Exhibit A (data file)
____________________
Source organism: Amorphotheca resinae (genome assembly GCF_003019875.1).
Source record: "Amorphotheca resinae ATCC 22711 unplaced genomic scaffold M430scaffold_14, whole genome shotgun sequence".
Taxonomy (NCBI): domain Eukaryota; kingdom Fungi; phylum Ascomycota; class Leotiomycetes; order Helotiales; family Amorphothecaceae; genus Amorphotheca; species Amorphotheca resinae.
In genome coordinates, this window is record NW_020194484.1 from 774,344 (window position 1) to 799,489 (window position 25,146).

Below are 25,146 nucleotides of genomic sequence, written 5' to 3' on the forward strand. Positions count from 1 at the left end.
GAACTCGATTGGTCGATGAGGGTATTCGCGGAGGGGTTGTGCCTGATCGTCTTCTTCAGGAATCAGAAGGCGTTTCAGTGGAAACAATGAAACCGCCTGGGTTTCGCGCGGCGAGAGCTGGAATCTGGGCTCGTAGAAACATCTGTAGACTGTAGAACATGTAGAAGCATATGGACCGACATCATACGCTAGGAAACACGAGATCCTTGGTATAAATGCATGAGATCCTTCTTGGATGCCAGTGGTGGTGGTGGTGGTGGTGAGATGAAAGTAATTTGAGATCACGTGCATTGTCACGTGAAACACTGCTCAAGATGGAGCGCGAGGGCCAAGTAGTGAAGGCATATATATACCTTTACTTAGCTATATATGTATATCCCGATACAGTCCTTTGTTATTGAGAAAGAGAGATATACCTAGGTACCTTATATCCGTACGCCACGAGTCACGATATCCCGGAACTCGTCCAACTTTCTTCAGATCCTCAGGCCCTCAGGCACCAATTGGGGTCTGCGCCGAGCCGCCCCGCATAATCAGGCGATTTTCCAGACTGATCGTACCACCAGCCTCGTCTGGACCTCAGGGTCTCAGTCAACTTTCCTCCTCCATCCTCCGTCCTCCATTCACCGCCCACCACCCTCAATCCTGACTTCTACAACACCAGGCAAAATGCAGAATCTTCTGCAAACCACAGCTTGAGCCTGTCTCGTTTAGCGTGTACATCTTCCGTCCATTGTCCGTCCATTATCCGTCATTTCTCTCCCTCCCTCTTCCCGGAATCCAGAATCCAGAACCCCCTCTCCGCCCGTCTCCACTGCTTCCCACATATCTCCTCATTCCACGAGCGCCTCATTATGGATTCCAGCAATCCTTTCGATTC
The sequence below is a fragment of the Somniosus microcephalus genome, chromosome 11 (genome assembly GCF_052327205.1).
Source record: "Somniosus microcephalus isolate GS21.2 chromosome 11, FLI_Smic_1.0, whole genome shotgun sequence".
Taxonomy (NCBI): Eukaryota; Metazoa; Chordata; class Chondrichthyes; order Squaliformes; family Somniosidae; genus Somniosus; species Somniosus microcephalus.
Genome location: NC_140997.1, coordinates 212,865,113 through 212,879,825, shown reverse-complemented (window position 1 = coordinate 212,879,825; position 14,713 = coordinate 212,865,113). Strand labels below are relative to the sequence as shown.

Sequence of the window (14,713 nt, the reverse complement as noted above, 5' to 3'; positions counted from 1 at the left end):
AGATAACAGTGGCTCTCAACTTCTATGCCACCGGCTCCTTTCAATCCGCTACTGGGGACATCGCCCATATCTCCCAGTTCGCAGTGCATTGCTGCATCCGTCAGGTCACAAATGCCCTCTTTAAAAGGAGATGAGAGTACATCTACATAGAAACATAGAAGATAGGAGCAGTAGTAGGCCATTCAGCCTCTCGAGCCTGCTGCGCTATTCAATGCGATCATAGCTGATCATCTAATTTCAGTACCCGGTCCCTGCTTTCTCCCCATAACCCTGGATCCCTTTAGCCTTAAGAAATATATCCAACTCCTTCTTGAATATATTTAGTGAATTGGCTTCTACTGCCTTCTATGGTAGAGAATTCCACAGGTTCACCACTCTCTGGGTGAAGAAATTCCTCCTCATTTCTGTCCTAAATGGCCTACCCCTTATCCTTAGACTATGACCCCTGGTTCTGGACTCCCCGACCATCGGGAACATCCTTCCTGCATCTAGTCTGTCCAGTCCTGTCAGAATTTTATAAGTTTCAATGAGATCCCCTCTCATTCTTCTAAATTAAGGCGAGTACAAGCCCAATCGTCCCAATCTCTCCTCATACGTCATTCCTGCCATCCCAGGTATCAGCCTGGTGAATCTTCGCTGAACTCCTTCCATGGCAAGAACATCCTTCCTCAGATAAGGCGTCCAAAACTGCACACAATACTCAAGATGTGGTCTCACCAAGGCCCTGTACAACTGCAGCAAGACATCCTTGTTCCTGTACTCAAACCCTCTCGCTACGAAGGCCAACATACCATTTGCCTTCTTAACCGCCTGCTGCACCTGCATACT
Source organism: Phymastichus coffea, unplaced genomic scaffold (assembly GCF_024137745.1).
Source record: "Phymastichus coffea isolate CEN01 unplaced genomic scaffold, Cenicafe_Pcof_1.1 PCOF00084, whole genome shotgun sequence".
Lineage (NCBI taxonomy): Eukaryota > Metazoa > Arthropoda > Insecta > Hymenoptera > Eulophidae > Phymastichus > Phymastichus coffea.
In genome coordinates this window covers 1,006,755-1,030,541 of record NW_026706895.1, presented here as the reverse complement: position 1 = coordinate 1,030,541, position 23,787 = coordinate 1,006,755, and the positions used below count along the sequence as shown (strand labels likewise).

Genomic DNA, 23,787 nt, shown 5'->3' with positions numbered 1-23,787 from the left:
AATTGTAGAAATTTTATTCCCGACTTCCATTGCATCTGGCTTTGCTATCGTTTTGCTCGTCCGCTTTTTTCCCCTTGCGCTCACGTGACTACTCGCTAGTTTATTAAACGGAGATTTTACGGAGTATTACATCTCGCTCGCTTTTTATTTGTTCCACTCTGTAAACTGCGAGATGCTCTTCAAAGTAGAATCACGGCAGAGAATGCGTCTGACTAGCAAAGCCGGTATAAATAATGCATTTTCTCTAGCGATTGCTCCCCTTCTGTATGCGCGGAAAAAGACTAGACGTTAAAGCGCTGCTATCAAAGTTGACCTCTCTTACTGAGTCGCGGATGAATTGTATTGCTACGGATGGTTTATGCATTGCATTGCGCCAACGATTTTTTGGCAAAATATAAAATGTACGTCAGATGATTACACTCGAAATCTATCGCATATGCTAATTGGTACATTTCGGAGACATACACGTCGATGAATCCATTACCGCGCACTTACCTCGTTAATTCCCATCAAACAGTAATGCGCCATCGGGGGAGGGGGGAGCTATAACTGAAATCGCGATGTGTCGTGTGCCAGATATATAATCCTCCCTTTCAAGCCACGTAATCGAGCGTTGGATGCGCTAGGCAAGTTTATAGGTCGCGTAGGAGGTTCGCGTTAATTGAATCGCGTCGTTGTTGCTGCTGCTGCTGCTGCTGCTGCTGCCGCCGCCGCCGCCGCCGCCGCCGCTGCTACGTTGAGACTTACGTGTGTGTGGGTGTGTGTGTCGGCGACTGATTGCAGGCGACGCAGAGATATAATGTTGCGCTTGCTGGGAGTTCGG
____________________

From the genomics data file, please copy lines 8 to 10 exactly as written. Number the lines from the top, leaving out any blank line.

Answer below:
Source record: "Somniosus microcephalus isolate GS21.2 chromosome 11, FLI_Smic_1.0, whole genome shotgun sequence".
Taxonomy (NCBI): Eukaryota; Metazoa; Chordata; class Chondrichthyes; order Squaliformes; family Somniosidae; genus Somniosus; species Somniosus microcephalus.
Genome location: NC_140997.1, coordinates 212,865,113 through 212,879,825, shown reverse-complemented (window position 1 = coordinate 212,879,825; position 14,713 = coordinate 212,865,113). Strand labels below are relative to the sequence as shown.